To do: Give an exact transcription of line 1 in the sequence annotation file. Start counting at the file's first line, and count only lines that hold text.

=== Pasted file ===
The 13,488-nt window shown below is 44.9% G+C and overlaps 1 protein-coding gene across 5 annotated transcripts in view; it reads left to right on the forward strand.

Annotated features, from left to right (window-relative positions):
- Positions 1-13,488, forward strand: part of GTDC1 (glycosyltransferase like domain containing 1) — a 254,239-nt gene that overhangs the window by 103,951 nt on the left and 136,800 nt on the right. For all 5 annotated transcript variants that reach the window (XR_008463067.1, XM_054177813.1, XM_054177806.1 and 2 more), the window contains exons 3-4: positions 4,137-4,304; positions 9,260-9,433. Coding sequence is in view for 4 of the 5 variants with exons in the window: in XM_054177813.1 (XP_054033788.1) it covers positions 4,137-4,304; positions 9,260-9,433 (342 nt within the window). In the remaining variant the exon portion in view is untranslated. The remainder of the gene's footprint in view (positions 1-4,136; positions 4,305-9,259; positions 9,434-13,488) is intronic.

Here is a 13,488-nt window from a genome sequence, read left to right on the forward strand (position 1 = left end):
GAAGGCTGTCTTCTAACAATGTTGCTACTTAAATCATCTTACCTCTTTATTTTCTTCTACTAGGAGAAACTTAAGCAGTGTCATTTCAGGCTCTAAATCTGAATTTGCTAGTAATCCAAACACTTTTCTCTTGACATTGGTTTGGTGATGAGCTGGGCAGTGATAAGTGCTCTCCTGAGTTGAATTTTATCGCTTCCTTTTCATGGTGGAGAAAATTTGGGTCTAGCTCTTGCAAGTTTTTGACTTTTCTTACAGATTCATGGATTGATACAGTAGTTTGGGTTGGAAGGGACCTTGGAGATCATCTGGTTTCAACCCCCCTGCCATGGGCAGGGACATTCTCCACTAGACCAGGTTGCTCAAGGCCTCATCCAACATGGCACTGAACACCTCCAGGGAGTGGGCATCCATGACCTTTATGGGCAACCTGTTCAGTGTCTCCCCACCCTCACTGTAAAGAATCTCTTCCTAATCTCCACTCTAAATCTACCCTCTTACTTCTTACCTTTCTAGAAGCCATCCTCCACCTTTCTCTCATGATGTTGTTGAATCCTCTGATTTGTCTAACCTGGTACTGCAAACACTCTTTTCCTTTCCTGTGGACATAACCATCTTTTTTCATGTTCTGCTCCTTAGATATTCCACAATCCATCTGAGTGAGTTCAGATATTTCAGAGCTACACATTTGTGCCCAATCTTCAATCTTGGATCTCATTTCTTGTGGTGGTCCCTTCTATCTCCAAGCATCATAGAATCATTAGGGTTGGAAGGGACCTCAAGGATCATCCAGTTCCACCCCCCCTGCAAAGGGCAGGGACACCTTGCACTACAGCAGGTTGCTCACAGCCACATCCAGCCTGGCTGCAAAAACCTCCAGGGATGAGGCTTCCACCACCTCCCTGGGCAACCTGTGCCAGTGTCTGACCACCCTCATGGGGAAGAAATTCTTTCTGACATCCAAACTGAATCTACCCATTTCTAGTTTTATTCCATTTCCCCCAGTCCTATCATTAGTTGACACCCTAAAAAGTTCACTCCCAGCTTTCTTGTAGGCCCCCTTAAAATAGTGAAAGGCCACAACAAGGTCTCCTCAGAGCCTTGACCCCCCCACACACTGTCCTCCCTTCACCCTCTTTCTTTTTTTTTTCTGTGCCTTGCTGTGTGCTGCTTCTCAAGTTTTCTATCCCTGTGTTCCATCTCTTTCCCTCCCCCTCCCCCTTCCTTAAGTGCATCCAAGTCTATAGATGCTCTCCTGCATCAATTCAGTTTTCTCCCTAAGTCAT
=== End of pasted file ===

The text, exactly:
The 13,488-nt window shown below is 44.9% G+C and overlaps 1 protein-coding gene across 5 annotated transcripts in view; it reads left to right on the forward strand.